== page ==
Still Faking It
A few years back, I posted about faking it til you make it – in life and in the pursuit of the big scary goals. I revisited this old post as a way to give myself a never-ending peptalk and reminder that I need to keep faking it and doing the work til I reach the prize!
Fake It Til You Make it?
It’s a phrase we hear a lot – Fake it til you make it! And usually people giving us that kind of advice make it sound so simple. As though merely pretending is enough to create a permanent change.
I think a lot of it depends upon the situation. Is this phrase being bandied about because you are down in the dumps and you are being told to fake being happy until you just get over it? Are you unsure of yourself in a business situation and are being told to fake self-confidence to help you through it? Are you being told to fake sobriety until you are “over” your addiction? Or are you feeling like an imposter in your chosen field and being told to pretend you belong until you feel as though you actually do?
All of these situations can bring on this kind of advice. And short-term, it may be all you need to pull you through the immediate situation. But can long-term change really come about simply by faking it?
On Divine Caroline, Vicki Santillano wrote about this and found that, at least in terms of happiness, it doesn’t seem like a lasting solution. She does note that focusing on things that make you happy and trying to bring about a more positive outlook in your life can be beneficial to your mental and physical health. But lasting change takes more than a forced smile.
An article I found on The Guardian by Richard Wiseman looked at how positive action can take you farther than positive thinking. He noted that some studies actually showed that students that simply visualized doing well on exam actually received lower grades. This is in direct opposition to all the self-help gurus that preach visualization as a way to get rich, grow thin and succeed in all areas of you life. Why would this happen? Perhaps “those who fantasize about a wonderful life are ill-prepared for setbacks, or become reluctant to put in the effort required to achieve their goal.” Perhaps they were too busy visualizing to actually study.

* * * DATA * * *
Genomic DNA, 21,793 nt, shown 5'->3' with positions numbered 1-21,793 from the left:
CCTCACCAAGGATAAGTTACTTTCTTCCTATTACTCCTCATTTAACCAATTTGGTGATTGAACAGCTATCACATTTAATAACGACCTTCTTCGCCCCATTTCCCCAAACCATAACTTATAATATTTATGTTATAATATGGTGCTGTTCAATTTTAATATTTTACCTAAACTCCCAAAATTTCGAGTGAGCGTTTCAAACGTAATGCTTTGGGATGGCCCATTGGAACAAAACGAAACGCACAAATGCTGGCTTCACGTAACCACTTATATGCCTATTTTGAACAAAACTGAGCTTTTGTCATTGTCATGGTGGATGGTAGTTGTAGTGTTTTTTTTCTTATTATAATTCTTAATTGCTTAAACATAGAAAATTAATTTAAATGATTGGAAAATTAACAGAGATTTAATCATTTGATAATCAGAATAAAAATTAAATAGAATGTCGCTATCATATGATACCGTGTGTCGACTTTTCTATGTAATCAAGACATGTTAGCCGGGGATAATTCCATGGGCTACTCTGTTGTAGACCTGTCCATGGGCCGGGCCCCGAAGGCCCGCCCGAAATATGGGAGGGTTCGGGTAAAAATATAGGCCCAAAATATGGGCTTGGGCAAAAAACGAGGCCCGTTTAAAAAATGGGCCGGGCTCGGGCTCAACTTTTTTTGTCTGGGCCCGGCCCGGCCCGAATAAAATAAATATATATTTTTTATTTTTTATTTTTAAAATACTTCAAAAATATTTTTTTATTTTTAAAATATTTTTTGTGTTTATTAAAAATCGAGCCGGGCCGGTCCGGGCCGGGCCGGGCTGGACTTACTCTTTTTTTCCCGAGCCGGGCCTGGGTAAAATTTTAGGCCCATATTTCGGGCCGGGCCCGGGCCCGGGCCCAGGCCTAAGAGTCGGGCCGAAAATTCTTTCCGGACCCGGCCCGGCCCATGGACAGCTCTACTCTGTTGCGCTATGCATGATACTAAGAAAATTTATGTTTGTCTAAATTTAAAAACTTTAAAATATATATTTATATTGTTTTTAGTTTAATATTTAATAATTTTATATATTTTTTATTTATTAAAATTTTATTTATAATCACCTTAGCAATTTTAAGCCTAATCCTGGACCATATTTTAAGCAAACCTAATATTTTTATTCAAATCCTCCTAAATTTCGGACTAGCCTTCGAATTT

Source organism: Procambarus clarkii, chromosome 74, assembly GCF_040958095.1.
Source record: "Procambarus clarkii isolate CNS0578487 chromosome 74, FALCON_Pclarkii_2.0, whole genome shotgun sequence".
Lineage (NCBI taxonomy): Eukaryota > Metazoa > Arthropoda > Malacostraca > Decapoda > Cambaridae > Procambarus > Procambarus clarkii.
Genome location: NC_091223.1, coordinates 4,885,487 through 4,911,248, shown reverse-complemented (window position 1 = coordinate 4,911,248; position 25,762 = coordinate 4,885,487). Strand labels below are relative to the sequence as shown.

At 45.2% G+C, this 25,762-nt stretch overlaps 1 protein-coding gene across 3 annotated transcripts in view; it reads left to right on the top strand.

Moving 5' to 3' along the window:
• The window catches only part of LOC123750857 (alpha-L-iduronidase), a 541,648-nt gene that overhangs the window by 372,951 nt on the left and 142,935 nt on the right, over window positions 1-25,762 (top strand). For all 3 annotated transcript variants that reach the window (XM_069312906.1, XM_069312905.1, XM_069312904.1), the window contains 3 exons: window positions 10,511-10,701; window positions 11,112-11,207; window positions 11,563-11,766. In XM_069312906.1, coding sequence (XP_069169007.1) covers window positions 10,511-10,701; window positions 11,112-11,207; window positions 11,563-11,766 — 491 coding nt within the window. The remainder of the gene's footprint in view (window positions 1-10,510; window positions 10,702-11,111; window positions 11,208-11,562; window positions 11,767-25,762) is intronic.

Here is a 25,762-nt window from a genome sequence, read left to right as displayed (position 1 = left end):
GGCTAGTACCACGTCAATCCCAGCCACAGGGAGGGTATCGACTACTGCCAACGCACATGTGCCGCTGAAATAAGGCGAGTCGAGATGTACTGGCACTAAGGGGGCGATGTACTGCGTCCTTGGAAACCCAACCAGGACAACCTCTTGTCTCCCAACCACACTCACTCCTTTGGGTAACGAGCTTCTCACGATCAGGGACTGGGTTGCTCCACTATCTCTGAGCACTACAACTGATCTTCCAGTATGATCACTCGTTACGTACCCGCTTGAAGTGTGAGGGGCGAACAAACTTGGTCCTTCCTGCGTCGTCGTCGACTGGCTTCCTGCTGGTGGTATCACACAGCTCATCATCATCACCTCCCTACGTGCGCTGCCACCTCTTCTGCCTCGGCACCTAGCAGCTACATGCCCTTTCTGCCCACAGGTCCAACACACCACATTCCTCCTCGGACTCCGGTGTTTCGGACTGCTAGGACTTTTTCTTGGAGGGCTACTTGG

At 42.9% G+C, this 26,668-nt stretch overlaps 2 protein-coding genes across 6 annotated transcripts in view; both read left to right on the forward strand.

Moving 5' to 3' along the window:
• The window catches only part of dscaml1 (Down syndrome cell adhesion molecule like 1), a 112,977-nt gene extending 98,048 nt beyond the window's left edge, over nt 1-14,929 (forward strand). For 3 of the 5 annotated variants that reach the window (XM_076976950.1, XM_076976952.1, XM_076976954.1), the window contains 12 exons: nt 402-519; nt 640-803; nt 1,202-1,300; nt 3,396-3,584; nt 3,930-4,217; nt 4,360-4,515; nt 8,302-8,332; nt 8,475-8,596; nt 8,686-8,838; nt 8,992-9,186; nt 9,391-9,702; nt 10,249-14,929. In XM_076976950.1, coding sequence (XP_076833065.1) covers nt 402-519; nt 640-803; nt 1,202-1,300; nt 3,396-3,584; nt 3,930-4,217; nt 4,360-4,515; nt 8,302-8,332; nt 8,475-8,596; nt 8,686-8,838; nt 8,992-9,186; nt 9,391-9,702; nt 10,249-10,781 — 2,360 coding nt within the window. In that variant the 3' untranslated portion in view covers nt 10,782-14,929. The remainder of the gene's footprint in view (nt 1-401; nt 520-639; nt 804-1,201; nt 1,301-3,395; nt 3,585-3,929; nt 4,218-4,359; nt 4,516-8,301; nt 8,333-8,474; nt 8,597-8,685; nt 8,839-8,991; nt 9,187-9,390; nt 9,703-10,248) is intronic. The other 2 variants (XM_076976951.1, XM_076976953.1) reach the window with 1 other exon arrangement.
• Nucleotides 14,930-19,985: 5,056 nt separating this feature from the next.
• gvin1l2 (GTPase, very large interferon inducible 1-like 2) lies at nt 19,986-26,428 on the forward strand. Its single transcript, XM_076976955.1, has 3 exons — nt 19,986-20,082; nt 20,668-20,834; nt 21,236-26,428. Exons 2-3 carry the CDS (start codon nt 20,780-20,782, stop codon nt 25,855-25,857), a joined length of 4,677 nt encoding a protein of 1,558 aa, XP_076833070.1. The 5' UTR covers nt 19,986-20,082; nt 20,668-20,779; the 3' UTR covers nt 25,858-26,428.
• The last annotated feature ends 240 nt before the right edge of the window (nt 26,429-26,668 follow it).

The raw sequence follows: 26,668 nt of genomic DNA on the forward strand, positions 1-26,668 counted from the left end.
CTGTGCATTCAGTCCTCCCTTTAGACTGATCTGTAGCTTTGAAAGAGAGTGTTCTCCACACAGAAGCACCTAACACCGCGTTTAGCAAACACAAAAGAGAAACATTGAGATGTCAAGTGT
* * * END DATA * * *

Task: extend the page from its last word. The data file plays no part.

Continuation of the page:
Other research noted in the article showed that behavior can cause change in emotion and that this can affect all parts of your life. Acting “as if” you are a certain type of person or feel a certain way, can actually make you become that. If you want to increase your willpower, tense your muscles. If you want to feel happier, smile. If you want to build your self-confidence, do some power poses.
Maybe simply faking it won’t cure clinical depression or anxiety. Maybe visualization alone won’t cure physical disease. Maybe seeing yourself as a success won’t make it so all by itself. But it is nice to think that this trick can help you along.
I have suffered from clinical depression and the anxiety, emptiness and guilt that goes hand in hand with it. I have talked myself down from some intense anxiety attacks, and willed myself to put two feet on the floor on mornings when it felt like the world was crushing me. My husband, family and friends have supported me and thankfully, I found a doctor and a therapist who have also helped me learn some coping skills. I can tell you that the “act as if” trick does help in these situations.
For example, I had many mornings, walking down the long hallway at the hospital where my group works, where I literally felt guilty for taking up space. Pretty sad, huh? By forcing myself to hold my head up and make eye contact with people, by smiling and saying good morning to total strangers, I eventually came to be able to walk down that long hallway and feel like I belong there. I can honestly say that the majority of the folks I work with and come into contact with on a daily basis would be flat-out shocked to learn that I have depression and anxiety. They would never believe how low I felt at its worst.
I think acting as if can also help in reaching our dreams. Now I am not saying that acting as if I am a best-selling novelist is going to automatically get my book published and garner rave reviews from an adoring public. BUT acting as if I am a best-selling novelist and giving myself permission to invest in that dream by attending a writers conference or buying a laptop to write on, will go a long way toward helping me reach that goal.
I believe that we get back what we give. I think that if we put positive energy out into the universe, and are willing to do the work, the universe will reward us. Notice that part in italics. It takes more than just believing in success to make it. You have to put in the time, energy and research. Putting out positive energy and putting yourself in the path of others who can assist you in reaching your goals will help bring positive outcomes your way. But you have to make the effort; you have to put in the sweat equity.
So can you fake it til you make it? It depends on your definition of making it and whether you are looking for a long-term answer or to just get through a short-term situation. Can faking it have the placebo effect and actually “cure” your emotions and behavior in a given situation? Can it work like a self-fulfilling prophecy? Believe that life will work out in your favor and it will? I think faking it can at least buy you a little time until you learn the skills you need for success, or the coping skills you need to get through a situation.
What do you think?